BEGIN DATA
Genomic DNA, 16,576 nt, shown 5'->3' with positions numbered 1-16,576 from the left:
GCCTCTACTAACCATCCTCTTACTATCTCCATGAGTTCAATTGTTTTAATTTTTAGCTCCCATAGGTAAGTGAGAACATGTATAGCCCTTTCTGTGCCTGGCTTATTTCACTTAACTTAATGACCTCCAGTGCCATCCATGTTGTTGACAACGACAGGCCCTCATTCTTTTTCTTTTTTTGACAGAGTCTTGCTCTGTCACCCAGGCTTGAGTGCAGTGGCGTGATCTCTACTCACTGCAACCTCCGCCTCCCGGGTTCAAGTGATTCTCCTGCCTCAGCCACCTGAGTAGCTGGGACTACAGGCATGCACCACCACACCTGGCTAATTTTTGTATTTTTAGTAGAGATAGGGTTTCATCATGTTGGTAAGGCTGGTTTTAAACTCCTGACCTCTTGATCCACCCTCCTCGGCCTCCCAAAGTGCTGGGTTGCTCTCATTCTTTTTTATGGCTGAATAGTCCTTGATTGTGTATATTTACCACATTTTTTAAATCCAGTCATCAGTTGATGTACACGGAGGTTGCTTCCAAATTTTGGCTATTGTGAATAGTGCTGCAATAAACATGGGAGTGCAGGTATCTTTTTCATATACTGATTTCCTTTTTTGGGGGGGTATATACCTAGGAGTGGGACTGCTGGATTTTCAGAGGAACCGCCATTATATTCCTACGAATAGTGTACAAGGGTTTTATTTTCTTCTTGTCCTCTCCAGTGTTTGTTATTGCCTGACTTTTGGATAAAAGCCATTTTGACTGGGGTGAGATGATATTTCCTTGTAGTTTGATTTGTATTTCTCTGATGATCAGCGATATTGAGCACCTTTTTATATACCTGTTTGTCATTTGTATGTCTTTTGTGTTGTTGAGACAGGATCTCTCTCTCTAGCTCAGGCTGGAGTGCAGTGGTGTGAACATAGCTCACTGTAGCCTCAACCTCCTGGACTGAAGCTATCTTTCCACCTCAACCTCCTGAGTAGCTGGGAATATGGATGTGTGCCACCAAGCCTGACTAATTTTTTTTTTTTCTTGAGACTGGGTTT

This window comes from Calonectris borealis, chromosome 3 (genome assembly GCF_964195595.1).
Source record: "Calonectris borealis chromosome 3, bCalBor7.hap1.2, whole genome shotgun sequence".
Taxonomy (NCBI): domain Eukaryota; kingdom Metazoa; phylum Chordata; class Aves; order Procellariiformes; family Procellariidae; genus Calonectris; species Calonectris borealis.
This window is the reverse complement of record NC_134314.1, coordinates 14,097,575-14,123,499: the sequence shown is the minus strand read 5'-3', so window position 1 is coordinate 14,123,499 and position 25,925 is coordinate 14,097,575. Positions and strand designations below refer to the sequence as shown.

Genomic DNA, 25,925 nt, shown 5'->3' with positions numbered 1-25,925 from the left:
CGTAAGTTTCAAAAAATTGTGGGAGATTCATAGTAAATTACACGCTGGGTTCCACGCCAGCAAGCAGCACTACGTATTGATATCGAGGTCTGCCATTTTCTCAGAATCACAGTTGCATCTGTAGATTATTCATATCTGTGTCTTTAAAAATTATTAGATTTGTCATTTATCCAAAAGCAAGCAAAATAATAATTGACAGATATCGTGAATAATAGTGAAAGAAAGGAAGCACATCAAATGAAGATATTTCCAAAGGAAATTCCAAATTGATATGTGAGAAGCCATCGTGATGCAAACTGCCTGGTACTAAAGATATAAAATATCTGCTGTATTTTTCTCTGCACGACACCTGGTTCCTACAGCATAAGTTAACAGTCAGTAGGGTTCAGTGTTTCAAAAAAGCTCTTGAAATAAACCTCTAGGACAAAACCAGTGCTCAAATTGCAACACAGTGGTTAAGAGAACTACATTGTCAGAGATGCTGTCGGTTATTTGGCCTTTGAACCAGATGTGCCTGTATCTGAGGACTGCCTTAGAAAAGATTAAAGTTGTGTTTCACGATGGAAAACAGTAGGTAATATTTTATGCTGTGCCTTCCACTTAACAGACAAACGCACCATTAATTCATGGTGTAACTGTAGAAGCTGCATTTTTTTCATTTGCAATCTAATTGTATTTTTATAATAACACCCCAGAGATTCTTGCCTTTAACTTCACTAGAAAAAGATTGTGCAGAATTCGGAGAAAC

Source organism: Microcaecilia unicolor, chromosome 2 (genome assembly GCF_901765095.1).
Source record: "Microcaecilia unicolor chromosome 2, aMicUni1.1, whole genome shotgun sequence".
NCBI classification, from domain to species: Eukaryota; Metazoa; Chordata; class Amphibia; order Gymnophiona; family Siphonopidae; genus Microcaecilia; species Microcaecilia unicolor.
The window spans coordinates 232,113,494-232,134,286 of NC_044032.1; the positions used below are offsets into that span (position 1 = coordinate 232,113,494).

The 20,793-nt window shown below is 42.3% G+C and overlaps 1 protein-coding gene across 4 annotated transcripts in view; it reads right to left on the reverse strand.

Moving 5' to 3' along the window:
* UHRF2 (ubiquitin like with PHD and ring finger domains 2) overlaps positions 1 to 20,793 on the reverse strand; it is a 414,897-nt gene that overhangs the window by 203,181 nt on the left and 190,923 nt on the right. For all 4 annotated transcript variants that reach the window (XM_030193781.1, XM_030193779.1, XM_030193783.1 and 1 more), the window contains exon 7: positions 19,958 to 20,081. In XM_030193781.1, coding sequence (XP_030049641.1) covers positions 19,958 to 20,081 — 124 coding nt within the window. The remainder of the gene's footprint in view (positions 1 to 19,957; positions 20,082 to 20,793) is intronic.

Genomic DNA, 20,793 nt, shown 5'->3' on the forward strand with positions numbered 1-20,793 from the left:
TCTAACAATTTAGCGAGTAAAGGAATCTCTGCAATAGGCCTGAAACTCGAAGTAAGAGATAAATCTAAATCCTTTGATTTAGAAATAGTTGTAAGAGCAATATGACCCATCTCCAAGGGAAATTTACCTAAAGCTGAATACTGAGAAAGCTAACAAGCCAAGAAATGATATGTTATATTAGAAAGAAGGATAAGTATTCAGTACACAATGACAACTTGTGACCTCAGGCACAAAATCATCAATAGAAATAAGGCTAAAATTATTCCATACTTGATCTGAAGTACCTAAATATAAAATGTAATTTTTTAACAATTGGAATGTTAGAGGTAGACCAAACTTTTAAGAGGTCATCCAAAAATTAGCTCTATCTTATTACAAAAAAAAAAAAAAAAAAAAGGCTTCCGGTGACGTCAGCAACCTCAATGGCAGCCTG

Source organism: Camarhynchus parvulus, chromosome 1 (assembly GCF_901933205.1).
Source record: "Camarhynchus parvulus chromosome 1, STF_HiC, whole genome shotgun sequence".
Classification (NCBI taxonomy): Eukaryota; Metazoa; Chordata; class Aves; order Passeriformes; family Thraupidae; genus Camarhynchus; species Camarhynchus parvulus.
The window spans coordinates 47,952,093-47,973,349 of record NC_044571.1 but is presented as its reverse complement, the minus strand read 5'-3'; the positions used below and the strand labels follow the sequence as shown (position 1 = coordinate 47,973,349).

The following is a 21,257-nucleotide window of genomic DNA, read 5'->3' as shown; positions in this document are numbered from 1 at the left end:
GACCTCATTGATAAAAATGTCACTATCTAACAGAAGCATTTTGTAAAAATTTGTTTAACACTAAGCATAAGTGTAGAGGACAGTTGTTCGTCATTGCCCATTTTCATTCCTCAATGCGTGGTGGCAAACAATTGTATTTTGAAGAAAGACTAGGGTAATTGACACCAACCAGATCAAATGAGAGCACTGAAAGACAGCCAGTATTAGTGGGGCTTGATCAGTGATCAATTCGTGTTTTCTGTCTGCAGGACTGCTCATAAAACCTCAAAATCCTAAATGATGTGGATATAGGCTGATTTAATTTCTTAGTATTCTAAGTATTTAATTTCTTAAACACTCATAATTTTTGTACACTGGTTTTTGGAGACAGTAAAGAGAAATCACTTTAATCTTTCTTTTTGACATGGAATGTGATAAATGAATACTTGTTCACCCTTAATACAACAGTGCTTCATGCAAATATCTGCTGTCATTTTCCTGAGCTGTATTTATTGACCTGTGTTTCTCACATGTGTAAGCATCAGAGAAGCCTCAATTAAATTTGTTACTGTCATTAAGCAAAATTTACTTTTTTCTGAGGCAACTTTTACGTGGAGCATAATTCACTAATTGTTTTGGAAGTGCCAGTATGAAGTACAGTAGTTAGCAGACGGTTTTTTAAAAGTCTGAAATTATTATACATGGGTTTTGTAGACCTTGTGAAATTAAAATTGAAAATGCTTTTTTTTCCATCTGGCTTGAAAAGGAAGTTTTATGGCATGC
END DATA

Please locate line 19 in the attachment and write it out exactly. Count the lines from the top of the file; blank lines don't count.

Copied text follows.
Source record: "Camarhynchus parvulus chromosome 1, STF_HiC, whole genome shotgun sequence".